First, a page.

United States District Court, District of Columbia
OPINION ADMITTING RULE 15(A) DEPOSITION AT CRIMINAL
ROSEMARY M. COLLYER United States District Judge.
the objections of Defendants Pheerayuth Burden and Wing-On
LLC, this Court ruled that the videotaped deposition of
former co-defendant Kitibordee Yindeear-Rom could be admitted
at their criminal trial. This Opinion explains that decision,
announced from the bench during the pretrial conference on
August 29, 2016. This opinion pre-dates the conclusion of
Defendants' trial so the trial outcome remains unknown
and each Defendant is presumed innocent.
Yindeear-Rom is a native of Thailand and lives in that
country. He came to the United States on a B1/B2 visitor visa
in October 2013, not knowing that he was a target of a
long-term investigation into an international conspiracy to
export defense articles illegally from the United States to
Thailand without an export license, in violation of the Arms
Export Control Act (AECA), 22 U.S.C. § 2778(b)(2), and
the International Trade in Arms Regulations (ITAR), 22 C.F.R.
Part 120, et seq. Questioned when he arrived, Mr.
Yindeear-Rom was arrested in California on his third day in
this country, on October 29, 2013.
Yindeear-Rom was transferred to this jurisdiction, where the
complaint against him had been lodged and the arrest warrant
issued, and he appeared before a judicial officer on November
14, 2013. After three defense motions to continue a
Preliminary/Detention Hearing and suspensions of the Speedy
Trial Act, see 11/14/13 Oral Motion to Continue by
Kitibordee Yindeear-Rom; 12/2/2013 Oral Motion to Continue;
2/6/14 Oral Motion to Continue by Kitibordee Yindeear-Rom,
Mr. Yindeear-Rom and Pheerayuth Burden were both indicted in
Case 14-cr-00069 on March 25, 2014. See Indictment
[Dkt. 8]. The single count indictment charged both men with
conspiracy to violate the AECA by exporting and attempting to
export defense articles.
Burden is a Thai national who resides in California. His
company, Wing-On LLC, is in the freight-forwarding business.
Purchasers can have U.S. goods sent to Wing-On in California,
and then repackaged into shipping crates to go by sea or
boxes to go by air to other international destinations. Mr.
Burden and Wing-On lawfully forwarded a multitude of U.S.
products in this fashion. According to the Indictment,
however, Mr. Burden and Mr. Yindeear-Rom conspired to have
U.S.-origin defense articles delivered to Wing-On in
California and then re-packaged and shipped to Thailand.
Exporting defense articles without a license is illegal under
the AECA and ITAR.
Burden was arrested in California on May 4, 2014 and first
appeared before a judicial officer of this Court on May 7,
2014. Mr. Yindeear-Rom continued to be detained, but Mr.
Burden was released on personal recognizance bond.
the parties' needs to receive, analyze, and understand
the wealth of documents involved in this case, many of which
needed to be interpreted from Thai into English, caused
Yindeear-Rom entered a plea of guilty to a Superseding
Information on November 14, 2014. He pled guilty to one count
of conspiracy to export defense articles in violation of AECA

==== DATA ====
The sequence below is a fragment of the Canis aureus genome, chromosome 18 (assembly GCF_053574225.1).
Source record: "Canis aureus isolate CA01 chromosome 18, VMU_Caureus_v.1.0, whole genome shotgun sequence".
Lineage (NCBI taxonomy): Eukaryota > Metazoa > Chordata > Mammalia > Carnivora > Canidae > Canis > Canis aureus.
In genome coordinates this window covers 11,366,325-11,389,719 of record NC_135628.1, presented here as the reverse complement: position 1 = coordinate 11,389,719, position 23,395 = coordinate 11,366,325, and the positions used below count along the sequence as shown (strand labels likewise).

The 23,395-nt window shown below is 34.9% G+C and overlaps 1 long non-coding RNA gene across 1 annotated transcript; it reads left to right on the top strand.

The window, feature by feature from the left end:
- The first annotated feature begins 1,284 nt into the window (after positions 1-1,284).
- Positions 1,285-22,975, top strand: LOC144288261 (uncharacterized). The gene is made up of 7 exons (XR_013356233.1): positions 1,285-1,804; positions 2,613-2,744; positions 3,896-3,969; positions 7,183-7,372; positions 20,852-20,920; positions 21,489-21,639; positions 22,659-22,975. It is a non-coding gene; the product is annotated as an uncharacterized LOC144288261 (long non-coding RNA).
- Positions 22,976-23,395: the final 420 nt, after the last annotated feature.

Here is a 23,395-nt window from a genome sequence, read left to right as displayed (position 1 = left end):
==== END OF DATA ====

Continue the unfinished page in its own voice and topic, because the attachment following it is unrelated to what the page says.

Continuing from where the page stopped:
and ITAR and to forfeiture. There was no agreement that Mr.
Yindeear-Rom would cooperate with the government in the
prosecution of Mr. Burden. At the same time, Mr. Yindeear-Rom
agreed with prosecutors to a Stipulated Request for Judicial
Removal. The entry of such an order would “render him
permanently inadmissible to the United States.”
Stipulated Request [Dkt. 32] ¶ 13. “Accordingly,
defendant Kitibordee Yindeear-Rom, and the United States
jointly request[ed] that the Court, after imposing sentence,
order that the defendant be removed from the United States so
that promptly upon his release from confinement (if any),
United States Enforcement and Removal Operations may execute
the order of removal according to the applicable laws and
regulations.” Id. at 3.
Yindeear-Rom was sentenced by this Court on March 17, 2015 to
thirty-six (36) months incarceration with credit for time
served since October 2013.
preparation for the charges against Mr. Burden dragged on.
Finally, on April 14, 2015, the Court ordered that trial
would begin on November 16, 2015, preceded by scheduled
motions due dates and hearings.
Superseding Indictment was returned on July 16, 2015, naming
Mr. Burden and Wing-On LLC as Defendants. See Dkt.
48. The Superseding Indictment charges both Defendants with
conspiracy to export defense articles willfully without a
license in violation of the AECA and ITAR; with specific
instances of willfully exporting or attempting to export
certain defense articles; and with conspiracy to engage in
money laundering. The Superseding Indictment also contains a
the addition of a new Defendant and new allegations, it
became necessary to continue the trial set for November 2015.
Counsel for Wing-On entered an appearance on September 10,
2015. At a scheduling conference on September 25, 2015, the
trial and all accompanying deadlines were re-set, with trial
to begin on April 4, 2016.
parties then jointly moved, on December 23, 2015, to continue
the April 4, 2016 trial date to “any date in September
2016.” Joint Mot. to Continue [Dkt. 61] at 1. The
reason for the request was that an Assistant United States
Attorney (AUSA) had learned of “a family/medical matter
which [was] scheduled to occur in very close proximity to the
scheduled trial date. The matter [could] not be
rescheduled, and the parties  discussed the matter and
determined that a continuance of the trial [was] in all of
the parties' best interest[s].” Id.
Court expressed its exasperation at the trial delay and
suggested that another AUSA be added to the prosecution team
so that trial could go forward in April 2016. The government
complied and introduced the new AUSA at a status conference
held on January 7, 2016. However, counsel for Wing-On made a
strong plea for a continuance because not all Thai documents
had been presented in final translation, which would make it
difficult for him to learn the case thoroughly enough to
prepare sufficient pre-trial motions on
schedule. The Court acceded and entered an amended